Shows have a problem with heroes. Or better with anti-heroes. Or better yet, with fans who take the wrong side. At the beginning of the 2000s, series critics were pleased that series in their sweeping run lengths very rarely resolved classic binary conflicts with simple good-bad templates.
The possibility of showing different perspectives and sides in order to let central questions shimmer in a multifaceted way made series like “The Wire” shine. It reflected the certainty that the world was too complex for questions of morality to be squeezed into those reductive hour-and-a-half plots that dominated Hollywood’s broad-spectrum storytelling. Instead, the focus was on the nuances that were able to unfold over hours, months and years in the expansive narrative space of the series.
The consequences of bad boy cool
However, the slightly toxic fandom that emerged in the first peak of the series boom surrounding “Breaking Bad” suggested that the longing for the outlaw antihero had strange effects. The psychogram of a man who changed from the average Otto to the murderous drug czar was not understood by some as a tale about the corruptibility of the common man in the face of power and money. It was seen more as a self-empowerment fantasy, in which a tamed white man, free from the shackles of morality and decency, finally realized himself.
The corresponding merchandise items and the clientele who bought and displayed them were clear indications of the supposed bad-boy coolness that Walter White exuded in his final incarnation. Instead of being shocked by the gradual descent of a family man into the dark abyss, there were parts of the audience who admired him appreciatively.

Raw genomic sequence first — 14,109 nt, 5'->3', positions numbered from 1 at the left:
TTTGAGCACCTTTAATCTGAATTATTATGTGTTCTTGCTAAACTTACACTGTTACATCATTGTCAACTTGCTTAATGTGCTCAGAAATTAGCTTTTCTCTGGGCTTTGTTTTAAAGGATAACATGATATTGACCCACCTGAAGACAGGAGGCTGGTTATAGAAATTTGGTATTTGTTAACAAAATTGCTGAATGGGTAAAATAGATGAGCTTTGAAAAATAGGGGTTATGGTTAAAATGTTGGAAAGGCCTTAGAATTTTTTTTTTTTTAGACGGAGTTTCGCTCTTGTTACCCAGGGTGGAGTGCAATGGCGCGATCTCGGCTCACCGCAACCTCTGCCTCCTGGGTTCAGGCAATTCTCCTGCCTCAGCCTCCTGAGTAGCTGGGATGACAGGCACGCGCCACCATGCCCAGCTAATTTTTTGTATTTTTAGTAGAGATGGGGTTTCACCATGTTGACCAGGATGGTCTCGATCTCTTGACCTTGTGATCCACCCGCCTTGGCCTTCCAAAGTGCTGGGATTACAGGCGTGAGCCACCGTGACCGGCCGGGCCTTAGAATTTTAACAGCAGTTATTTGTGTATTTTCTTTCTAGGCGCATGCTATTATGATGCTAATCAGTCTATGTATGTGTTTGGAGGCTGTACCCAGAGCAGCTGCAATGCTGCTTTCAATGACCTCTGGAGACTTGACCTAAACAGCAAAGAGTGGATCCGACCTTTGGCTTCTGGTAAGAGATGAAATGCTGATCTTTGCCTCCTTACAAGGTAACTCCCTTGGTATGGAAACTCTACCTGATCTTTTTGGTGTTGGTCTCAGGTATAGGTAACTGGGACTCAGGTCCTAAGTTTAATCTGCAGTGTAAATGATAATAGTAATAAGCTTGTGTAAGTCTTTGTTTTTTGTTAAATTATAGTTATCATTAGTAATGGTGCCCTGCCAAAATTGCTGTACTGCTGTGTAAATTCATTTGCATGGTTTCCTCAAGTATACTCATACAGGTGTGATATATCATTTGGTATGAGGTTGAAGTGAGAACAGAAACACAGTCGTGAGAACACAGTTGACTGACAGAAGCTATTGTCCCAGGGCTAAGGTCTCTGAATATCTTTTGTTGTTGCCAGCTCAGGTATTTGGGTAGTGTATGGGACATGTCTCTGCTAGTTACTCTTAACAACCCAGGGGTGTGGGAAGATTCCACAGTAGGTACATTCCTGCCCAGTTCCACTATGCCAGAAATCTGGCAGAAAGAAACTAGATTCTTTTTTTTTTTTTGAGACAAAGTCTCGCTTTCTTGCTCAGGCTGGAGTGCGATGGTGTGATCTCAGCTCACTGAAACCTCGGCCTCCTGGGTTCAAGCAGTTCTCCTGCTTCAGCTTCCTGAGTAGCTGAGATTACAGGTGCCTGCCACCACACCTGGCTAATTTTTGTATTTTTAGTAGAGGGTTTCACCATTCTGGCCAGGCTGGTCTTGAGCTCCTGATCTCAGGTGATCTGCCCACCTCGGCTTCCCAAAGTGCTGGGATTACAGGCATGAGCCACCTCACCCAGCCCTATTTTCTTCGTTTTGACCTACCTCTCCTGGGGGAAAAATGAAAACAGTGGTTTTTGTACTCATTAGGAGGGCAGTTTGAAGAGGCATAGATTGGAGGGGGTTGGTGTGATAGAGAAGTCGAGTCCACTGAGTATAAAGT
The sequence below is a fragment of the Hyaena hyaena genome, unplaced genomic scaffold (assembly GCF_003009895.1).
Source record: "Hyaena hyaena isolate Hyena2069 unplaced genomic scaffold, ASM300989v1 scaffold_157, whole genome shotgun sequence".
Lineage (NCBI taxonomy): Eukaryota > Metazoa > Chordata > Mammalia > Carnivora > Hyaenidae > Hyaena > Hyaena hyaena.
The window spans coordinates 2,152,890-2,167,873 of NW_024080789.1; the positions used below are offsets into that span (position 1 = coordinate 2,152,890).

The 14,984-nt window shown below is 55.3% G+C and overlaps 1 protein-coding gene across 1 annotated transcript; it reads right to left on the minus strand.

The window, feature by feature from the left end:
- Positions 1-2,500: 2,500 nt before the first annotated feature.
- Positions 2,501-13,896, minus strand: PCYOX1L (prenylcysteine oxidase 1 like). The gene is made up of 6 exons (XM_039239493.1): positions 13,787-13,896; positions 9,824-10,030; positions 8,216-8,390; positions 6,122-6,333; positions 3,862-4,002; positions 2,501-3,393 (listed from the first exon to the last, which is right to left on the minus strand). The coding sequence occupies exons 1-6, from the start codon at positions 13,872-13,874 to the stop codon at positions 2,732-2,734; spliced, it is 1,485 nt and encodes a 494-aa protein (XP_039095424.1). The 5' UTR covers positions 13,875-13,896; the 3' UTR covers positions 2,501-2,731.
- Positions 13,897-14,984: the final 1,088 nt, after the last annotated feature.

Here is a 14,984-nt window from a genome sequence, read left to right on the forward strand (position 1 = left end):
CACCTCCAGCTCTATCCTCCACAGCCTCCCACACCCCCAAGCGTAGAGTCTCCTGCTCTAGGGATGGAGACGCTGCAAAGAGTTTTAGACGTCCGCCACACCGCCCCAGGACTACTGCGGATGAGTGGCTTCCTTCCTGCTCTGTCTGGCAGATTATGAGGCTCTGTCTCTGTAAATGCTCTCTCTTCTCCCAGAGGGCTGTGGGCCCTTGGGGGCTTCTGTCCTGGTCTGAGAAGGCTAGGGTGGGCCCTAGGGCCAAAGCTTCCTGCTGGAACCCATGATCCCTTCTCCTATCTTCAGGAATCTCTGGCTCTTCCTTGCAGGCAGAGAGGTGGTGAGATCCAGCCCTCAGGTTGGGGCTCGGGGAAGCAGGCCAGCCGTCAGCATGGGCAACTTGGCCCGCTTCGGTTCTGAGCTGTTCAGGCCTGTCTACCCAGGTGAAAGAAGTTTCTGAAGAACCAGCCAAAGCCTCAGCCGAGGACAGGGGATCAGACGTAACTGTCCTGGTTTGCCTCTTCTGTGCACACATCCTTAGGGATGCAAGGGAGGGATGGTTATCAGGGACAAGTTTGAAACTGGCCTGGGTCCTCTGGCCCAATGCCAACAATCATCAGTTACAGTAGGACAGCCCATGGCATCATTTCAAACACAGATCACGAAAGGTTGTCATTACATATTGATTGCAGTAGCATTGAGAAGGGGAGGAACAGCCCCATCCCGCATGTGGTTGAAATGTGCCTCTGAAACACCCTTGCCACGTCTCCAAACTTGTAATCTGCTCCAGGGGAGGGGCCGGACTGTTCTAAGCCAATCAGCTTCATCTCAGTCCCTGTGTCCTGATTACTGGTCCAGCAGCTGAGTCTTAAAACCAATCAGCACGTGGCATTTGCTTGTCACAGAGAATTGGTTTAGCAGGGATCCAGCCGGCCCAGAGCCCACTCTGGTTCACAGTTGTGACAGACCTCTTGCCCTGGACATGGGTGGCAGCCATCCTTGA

What does all this have to do with the Australian series Mr. to do in between? A small moral dilemma that opens up. For a total of three seasons – the last of which is now available on Disney+ – we follow the everyday life of Ray Shoesmith (fascinating: Scott Ryan), who makes his living as a killer. “No women, no children” is one of the guidelines for his consistently bloody job, which is otherwise permeated by a brutal but consistent code of honor.
On the side, Ray tries to be a good father to his growing daughter, takes care of his seriously ill brother and tries to bring his outbursts of anger under control in therapy sessions. A whiff of “Fargo” blows through the monotonous suburbs of Sydney when murder, torture and robbery take place with dry to evil humor and violent pragmatism.
Our sympathy for Ray grows stronger over three seasons, as the small half-hour vignettes alternate between casual brutality and emotional moments. A man who is drawn as a monster from the first minute. A monster who kills other monsters while tenderly caring for his loved ones while wrestling with the demons of the past.
A killer’s moral transformation
A monster with a chance of rescue. But while Ray gradually changes in front of our eyes, the question gently resonates in whose eyes the subtle, grim character study, including swan song on tough guy clichés, is not understood as such. It is perceived as a similarly problematic macho killer fantasy as that of Walter White.
With a crisp running time, precise dramaturgy and the greatest possible binge factor, “Mr. Inbetween” is one of those indie discoveries that easily gets lost in the somewhat frenetic blockbuster fireworks of the streaming giant. Considering that this may mean that some of the more hesitant fans will never identify with anti-hero Ray Shoesmith, maybe not so bad.
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